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Top Tips on Hiring Staff for SME Owners – Part Three



Over the past few weeks we’ve been taking a look at recruitment with some tips on how to advertise for new staff and some advice on how to conduct interviews.  Once you’ve interviewed prospective staff members and chosen the candidate that you feel would be best for the job, it’s time to welcome them to your company, so today we’re taking a look at the induction process so that you have the information you need to ensure that new workers can make a great start and benefit your business to the max.

An effective induction will make sure that your new staff member can hit the ground running, minimising the disruption that typically arises when a new worker starts work.  Induction is the process that introduces a newcomer to your organisation – it can be brief (a few hours) or it may take a few weeks, depending on how complex your business and the job is. 

Try to remember that starting a new job can be a daunting prospect as well as an exciting opportunity so your newcomer is likely to feel a little nervous and apprehensive.  A well-prepared induction will help to put them at ease as they learn the ropes.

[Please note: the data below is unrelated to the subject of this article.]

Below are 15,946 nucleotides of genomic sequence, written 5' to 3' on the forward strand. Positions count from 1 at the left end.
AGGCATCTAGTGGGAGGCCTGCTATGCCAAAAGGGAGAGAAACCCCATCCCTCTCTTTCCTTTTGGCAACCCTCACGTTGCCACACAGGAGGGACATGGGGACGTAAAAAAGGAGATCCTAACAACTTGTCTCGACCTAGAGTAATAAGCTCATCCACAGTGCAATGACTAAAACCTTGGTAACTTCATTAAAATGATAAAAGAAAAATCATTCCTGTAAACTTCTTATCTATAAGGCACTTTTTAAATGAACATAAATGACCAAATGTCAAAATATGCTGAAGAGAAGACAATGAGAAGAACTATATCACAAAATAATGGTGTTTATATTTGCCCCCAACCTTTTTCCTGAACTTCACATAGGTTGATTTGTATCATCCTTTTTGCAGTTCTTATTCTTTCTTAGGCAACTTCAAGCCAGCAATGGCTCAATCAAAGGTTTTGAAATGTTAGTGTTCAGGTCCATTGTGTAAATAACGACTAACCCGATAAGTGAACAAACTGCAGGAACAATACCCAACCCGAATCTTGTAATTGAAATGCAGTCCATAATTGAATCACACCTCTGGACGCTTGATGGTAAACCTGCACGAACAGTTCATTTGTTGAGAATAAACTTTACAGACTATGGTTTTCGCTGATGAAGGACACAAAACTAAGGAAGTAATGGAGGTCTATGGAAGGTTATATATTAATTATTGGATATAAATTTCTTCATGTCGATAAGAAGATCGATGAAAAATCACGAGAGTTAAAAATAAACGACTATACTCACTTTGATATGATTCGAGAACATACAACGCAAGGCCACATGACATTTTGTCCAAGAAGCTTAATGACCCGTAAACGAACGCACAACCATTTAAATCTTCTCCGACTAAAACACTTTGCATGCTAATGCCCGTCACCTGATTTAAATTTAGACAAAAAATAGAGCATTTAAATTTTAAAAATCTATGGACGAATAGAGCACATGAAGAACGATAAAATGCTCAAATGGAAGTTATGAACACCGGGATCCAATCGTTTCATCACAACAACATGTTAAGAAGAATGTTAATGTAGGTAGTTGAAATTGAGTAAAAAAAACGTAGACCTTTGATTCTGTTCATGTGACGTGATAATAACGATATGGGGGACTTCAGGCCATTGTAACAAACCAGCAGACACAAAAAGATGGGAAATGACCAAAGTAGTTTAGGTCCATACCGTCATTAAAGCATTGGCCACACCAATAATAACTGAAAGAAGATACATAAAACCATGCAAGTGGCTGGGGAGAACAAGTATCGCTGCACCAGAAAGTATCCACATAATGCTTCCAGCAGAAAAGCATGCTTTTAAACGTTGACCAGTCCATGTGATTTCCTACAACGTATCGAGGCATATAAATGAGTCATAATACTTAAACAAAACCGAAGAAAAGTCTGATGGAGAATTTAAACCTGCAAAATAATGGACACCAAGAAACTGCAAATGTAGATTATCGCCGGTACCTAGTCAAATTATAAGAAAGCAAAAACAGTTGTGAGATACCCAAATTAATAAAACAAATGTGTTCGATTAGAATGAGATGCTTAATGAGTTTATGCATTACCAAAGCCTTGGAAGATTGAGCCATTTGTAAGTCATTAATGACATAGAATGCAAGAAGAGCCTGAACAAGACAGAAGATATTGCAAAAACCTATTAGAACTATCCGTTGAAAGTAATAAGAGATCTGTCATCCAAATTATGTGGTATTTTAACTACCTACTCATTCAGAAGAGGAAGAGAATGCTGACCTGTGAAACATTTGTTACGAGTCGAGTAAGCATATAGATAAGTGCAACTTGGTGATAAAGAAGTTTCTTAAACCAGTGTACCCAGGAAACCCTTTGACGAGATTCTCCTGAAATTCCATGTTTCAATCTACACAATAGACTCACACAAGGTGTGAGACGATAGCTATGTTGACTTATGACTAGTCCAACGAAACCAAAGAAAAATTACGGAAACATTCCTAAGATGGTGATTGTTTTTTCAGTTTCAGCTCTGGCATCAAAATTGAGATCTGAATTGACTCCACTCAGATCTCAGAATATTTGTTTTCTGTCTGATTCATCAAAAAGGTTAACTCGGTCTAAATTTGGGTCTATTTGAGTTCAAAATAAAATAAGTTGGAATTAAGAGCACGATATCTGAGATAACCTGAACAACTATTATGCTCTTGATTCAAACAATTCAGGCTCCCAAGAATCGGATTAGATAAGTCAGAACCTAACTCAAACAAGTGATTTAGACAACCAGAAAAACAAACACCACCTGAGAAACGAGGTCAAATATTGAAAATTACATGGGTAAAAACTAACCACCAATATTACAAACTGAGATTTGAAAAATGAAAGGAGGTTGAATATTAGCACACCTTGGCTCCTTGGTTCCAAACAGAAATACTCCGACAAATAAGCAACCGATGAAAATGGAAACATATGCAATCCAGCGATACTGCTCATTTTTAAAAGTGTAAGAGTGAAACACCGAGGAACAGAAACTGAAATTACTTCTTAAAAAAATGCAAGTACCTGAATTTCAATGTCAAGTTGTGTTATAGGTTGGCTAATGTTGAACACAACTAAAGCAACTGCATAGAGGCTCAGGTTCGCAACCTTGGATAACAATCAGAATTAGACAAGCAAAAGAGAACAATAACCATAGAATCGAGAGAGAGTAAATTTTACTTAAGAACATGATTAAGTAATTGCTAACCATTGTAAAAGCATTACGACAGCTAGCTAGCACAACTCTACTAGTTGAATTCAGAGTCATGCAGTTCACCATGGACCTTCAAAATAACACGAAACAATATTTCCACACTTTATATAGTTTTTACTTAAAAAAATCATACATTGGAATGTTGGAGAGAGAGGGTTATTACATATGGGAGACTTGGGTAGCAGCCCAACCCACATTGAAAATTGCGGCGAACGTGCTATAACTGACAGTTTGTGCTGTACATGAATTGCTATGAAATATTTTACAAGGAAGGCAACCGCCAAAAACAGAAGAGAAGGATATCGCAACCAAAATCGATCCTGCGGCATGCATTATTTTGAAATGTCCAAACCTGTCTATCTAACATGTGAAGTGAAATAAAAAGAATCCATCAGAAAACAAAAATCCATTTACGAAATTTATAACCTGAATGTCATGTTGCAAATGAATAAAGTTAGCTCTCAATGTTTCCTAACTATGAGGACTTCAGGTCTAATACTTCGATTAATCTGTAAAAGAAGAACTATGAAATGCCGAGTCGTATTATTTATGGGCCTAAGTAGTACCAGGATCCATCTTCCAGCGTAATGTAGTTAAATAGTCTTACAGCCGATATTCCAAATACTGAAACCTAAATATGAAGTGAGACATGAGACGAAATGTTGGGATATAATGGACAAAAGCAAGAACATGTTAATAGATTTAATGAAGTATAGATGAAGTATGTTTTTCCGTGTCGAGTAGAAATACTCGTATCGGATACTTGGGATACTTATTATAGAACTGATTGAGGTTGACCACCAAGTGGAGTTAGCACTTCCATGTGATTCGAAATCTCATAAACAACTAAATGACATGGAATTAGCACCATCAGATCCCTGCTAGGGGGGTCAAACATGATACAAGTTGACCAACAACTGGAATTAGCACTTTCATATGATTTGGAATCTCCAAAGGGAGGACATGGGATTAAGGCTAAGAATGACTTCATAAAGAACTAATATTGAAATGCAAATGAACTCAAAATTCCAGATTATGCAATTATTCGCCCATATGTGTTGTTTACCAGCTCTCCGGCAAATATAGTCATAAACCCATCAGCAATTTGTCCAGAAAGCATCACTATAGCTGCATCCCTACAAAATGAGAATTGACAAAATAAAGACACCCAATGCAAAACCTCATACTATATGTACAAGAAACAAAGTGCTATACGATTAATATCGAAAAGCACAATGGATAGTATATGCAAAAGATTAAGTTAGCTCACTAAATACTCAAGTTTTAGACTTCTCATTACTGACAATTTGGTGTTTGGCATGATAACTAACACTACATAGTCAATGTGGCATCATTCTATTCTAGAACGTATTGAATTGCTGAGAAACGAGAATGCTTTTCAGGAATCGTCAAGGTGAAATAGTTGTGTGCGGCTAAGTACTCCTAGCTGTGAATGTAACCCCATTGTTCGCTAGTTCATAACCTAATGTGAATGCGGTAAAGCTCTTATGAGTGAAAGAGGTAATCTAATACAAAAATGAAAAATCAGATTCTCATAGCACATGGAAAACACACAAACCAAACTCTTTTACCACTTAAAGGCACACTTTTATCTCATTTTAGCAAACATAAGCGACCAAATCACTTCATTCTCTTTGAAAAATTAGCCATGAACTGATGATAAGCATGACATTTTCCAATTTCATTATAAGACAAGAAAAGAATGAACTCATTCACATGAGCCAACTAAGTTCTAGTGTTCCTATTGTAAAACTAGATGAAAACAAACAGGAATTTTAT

Once a recruit has accepted the job offer, you can send an offer pack which may include:

  • An offer letter
  • Two copies of the contract
  • Details of benefits
  • Copy of the employee handbook (if you have one)
  • Copy of the job description

You’ll need to consider whether the new recruit needs to undergo any training in order to do the job and how such training will be delivered, whether in-house or externally.  Even if there is no need for training to carry out the work expected, there are still other types of training that should be provided:

  • An introduction to health and safety in the workplace which must be provided on the first day before the new employee starts to do any work at all.
  • Fire safety and accident or emergency procedures
  • Data security training in order to comply with GDPR

There are many benefits to providing a well thought out induction for new employees, these include:

  • Ensuring that each new employee settles into the company and develops a clear understanding of your business visions, values and targets
  • Building a good rapport with new employees which will help them feel more comfortable in a new environment which is great for morale
  • Happy, well-settled employees are more likely to enjoy greater job satisfaction which will result in an increase in staff retention.

Next week we’ll be brining you some advice on how to deal with new recruits on their first day on the job.  If you’ve been following our series on Hiring Staff so far and don’t want to miss out on the final instalment, why not follow us on Facebook or Twitter and get a heads up when it’s published?